Flap, Flap little Butterfly

Michael Franks |

Most people are familiar with the concept of the ‘Butterfly Effect.’ It’s the belief that a butterfly flapping its wings in one part of the world can lead to a tsunami in another corner of the world.   One small act can start in motion a chain of events leading to outcomes with enormous consequences. Like the ‘Butterfly Effect,’ there are things you are doing today that could have a lasting effect on your finances.

Credit card Debt
Using your credit cards as a way to buy things you can’t currently afford can saddle you with debt it will take years to erase.  According to a report published by the Institute for College Access & Success last December, the average college graduate leaves school with $29,400 in college debt.  Alarmingly, students are the also leaving with another $3,000 in credit card debt. Credit card debt could put you in a spot where you are paying for dinners or drinks that were long ago digested or paying off clothes that are no longer in fashion.

Take a moment to think before whipping out the plastic. Is this item something I absolutely can’t do without? Is this something I can pay off when my next bill comes due? With interest rates often in the high teens or higher, credit card debt can quickly spiral out.  Just making the minimum payments, which should at least be done to maintain your credit rating (more on that below), can still lead to trouble.

Let’s assume you just attended a college friend’s wedding out of town. That has exhausted your monthly fun cash flow, but a bunch of your friends are going to a concert you can’t miss.  You charge the ticket and go out for dinner before and some drinks after. You buy a concert tee to remember it all and end the evening with extra $250 on your credit card.  Using a calculator in the research tab on the Front Porch Financial website www.frontporchfinancial.com and assuming an 18% interest rate and a monthly minimum payment of $10 your night out would take 2.7 years to pay off and ending costing another $66 in interest.

Most credit card companies charge interest immediately on new purchases if you are carrying an outstanding balance.  So items you normally charge for convenience sake and pay off each month begin incurring an 18% interest rate. If you go to the credit card well again two months later for another assumed “must have” item and you stack that cost onto the current balance, you begin to see how you can head down a long, dark path. The extra money that goes toward credit card charges and interest is money that isn’t being used to build an emergency fund, a down payment for your first home, or a ROTH or 401k account.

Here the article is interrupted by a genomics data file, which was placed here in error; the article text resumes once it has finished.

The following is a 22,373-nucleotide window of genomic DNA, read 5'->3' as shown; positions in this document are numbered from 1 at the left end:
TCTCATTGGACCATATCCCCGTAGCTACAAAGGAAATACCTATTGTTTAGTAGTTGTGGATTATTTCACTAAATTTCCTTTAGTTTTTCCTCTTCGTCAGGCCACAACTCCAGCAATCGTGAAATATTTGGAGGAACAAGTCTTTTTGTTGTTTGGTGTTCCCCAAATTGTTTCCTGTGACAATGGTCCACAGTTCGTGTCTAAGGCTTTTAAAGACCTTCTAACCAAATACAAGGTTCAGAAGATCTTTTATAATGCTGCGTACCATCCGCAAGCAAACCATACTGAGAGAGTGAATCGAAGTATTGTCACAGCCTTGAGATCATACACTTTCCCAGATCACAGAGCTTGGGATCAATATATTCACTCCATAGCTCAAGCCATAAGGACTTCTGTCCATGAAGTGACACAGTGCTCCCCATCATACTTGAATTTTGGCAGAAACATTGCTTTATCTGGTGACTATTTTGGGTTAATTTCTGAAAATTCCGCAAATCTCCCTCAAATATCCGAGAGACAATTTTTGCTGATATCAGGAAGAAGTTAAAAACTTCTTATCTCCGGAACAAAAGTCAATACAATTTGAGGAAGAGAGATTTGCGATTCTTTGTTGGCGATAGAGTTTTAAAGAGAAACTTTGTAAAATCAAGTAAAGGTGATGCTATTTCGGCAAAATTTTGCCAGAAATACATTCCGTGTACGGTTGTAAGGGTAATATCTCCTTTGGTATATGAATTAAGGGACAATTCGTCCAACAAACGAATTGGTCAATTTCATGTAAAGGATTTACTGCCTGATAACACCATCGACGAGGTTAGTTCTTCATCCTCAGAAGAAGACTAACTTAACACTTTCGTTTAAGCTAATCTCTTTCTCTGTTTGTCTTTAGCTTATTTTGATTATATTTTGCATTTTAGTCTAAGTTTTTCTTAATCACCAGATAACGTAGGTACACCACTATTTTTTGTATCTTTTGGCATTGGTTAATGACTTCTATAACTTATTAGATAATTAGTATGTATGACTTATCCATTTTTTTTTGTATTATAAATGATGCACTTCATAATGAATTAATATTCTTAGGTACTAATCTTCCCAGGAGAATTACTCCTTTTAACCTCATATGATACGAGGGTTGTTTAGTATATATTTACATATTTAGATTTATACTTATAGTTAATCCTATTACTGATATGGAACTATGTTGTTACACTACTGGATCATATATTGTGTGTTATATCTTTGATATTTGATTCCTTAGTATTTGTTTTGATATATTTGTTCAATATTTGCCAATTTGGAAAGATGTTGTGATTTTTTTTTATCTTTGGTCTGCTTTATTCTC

Credit Score
We assumed above that you were making the minimum payments and not incurring late payment charges and penalties. Missing payments will not only incur a charge but will often cause your interest rate to increase. On top of that, missed payments can hurt your credit score.  Your credit score is a number on your credit report that projects how likely you are to pay back your debts. The scores range from 300 to 850. 720 and above is generally considered to be a “good credit”.  Three credit agencies - Equifax, TransUnion, and Experian - calculate your score based on your history of payments, debt outstanding, length of history, mix of debt and inquiries into your credit.  History of payments is one area you have control over and it is one of the biggest weightings on your credit score.  Each missed or late payment counts against you.

A low credit score can cost you money. Assuming you even qualify for a loan the bank sees you as a greater risk. To compensate for that risk they will charge you a higher interest rate.  When applying for a car loan or your first home this higher rate can end up costing you hundreds if not thousands of dollars over the life of the loan.  Employers can also look at job candidate’s credit report.  In a competitive job market a low credit score could be what separates two otherwise equal candidates.  This potential lost income could delay your ability to save for both near term goals and retirement.

Retirement Savings
All the money that goes to pay credit card interest and higher interest rates charged for having poor credit can have a major impact on your retirement savings.  These wasted costs can make it difficult to have the funds available to start your retirement savings.

The time to start saving for retirement is NOW.   A lot has been written about the benefits of saving early. Compound interest is a powerful force. The more years you allow yourself to benefit from this force the better the chance your have of meeting your retirement goals.

A 22 year-old that saves $2400 a year at 7% compound interest ends up with $638,690 at age 65.  If that 22 year can’t afford to save until they are 30 years old the same $2400 a year at 7% only ends up being $384,809. *

Failing to be in a position to participate in your companies 401k can cost you in another way.  If your company offers a 401k match and you are not taking advantage of that you are giving away free money.

The small acts and decisions you make today can have a long lasting impact on your financial life. Think about the long term and flap, flap little butterfly!